SPARQL, DataFrames and Knowledge Graph Driven Content Management


For a while, we’ve been able to embed SPARQL queries in HTML documents and have the OSDI (OpenLink Structured Data Inclusion-engine) evaluate them in-line, as part of rendering the page; in the process, the OSDI also provides a few javascript functions to parse such resultsets into JSON structures, and automatically invokes jQuery-templates where a template and target are found.

We also know that upstream libraries can be included by simply linking to CDN repositories for JS and CSS; this has been used for various pivottable.js examples in the past.

The latest library of choice is DataFrames: this provides a tabular data-structure akin to R’s data.frame or Python’s pandas, complete with API for methods to access and filter by row or column. It even provides a way to query within the resultset using a SQL dialect, if required. DataFrames can be transformed between JSON representations: array (of arrays); array (of hashes); Collection.

Simple Example

This example shows how to include DataFrames in an OSDI SPA:


  <title>DataFrame Test</title>
  <script src="">

  <script type="application/sparql-query" id="dftest">
    prefix oplcorp:

      SELECT DISTINCT ?corp ?vp ?vpclaim ?vpdesc (STR(?vpdepiction) AS ?vpdepiction) ?rank 
      FROM <urn:webdev:virtuoso> { ?corp oplcorp:hasValueProposition ?vp . ?vp schema:name ?vpclaim ; schema:description ?vpdesc ; schema:image ?vpdepiction ; oplcorp:hasRank ?rank . } ORDER BY ?rank

  <div class="container" style="margin-top: 5em">
    <div class="row">
      <p>This bit comes from a DataFrame</p>
      <div id="dftesttarget">

  <script type="text/javascript">
    function mkdf() {
      var DataFrame = dfjs.DataFrame;
      var data = embedToData("dftest")
      var df = new DataFrame(data)
      return df

    var df = mkdf()
    $("#dftesttarget").html("<pre>" +"rank", "vpclaim").show() + "</pre>");



(By default, truncates all columns to 10 characters wide.)

Tour de Force

Perhaps the most complex example of an Single-Page Application (SPA) developed using the OSDI module is the drivers.vsp associated with the OpenLink Data Access Drivers for ODBC, JDBC, ADO.NET Web Site, where one script powers all the entries in the Databases menu, i.e., information about our data-access drivers / connectors for Oracle, Sybase, PostgreSQL, etc.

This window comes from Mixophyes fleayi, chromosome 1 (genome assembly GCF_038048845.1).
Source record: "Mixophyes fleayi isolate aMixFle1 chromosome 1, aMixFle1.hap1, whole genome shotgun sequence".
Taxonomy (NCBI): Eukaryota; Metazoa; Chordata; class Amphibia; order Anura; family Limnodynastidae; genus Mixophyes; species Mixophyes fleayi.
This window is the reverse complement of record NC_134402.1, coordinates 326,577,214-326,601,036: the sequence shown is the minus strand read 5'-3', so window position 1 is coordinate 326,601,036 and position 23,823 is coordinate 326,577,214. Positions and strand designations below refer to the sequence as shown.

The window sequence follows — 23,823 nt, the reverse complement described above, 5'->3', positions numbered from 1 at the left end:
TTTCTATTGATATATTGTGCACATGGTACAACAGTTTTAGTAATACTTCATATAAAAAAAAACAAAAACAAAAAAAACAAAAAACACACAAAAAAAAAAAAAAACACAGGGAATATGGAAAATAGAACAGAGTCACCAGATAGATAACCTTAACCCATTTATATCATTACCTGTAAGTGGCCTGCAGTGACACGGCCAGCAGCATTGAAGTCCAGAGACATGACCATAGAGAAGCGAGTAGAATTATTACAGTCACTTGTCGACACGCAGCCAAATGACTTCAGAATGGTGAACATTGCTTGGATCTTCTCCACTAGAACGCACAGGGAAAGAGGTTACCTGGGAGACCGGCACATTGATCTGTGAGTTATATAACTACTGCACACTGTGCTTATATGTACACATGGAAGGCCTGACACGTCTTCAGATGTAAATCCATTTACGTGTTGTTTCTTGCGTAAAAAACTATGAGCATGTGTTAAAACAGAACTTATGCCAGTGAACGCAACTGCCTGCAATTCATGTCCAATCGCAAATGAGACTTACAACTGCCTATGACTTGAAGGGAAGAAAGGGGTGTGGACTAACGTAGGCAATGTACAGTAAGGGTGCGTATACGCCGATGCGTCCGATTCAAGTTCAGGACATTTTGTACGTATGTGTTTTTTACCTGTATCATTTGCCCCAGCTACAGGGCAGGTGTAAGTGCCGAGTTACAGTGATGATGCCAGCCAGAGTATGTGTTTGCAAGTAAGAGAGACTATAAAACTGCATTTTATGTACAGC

Structural Analysis

The pages powered by drivers.vsp consist of three segments:

  1. a top section detailing OpenLink UDA’s support for RDBMS-specific features
  2. a middle section showing the architectures/formats in which the drivers are available (Single-Tier Lite Edition and/or Multi-Tier Enterprise Edition)
  3. a lower section listing the features of Single-Tier (ST) and Multi-Tier (MT) architectures

Virtuoso Server Page (VSP) Example

As its name suggests, drivers.vsp is a VSP script — for the sole purpose of being able to parameterize the RDBMS in the queries involved.

First Query

The first query, for RDBMS-specific features, is a simple case of embedded SPARQL to jQuery-templates:

<script type="application/sparql-query" id="featbenprod" data-oplembed-template="featbenprod-template" data-oplembed-target="featbenprod-target">
  PREFIX oplfeat: <>
  PREFIX oplprod: <>
  PREFIX  oplben:  <>
  PREFIX  schema: <>
  PREFIX  opllic: <>
  PREFIX oplsoft: <>

    (?feature AS ?featureID) ?feature (STR(?featureName) AS ?featureLabel) 
    (STR(?featureSynopsis) AS ?featureSynopsis) (bif:md5(?featureID) AS ?hash)
    ?benefitID (STR(?benefitLabel) AS ?benefitLabel) 
    (STR(?benefitSynopsis) AS ?benefitSynopsis)
      GRAPH <urn:webdev:uda> {
        ?prod oplfeat:hasFeature ?feature .
        ?prod oplsoft:hasDatabaseEngine ?dbEngine .
        ?dbEngine schema:name ?dbEngineName .
        FILTER(bif:contains(?dbEngineName, '"<?=rdbms?>"'))
        ?feature schema:name ?featureName; schema:description ?featureSynopsis ; oplben:hasBenefit ?benefitID .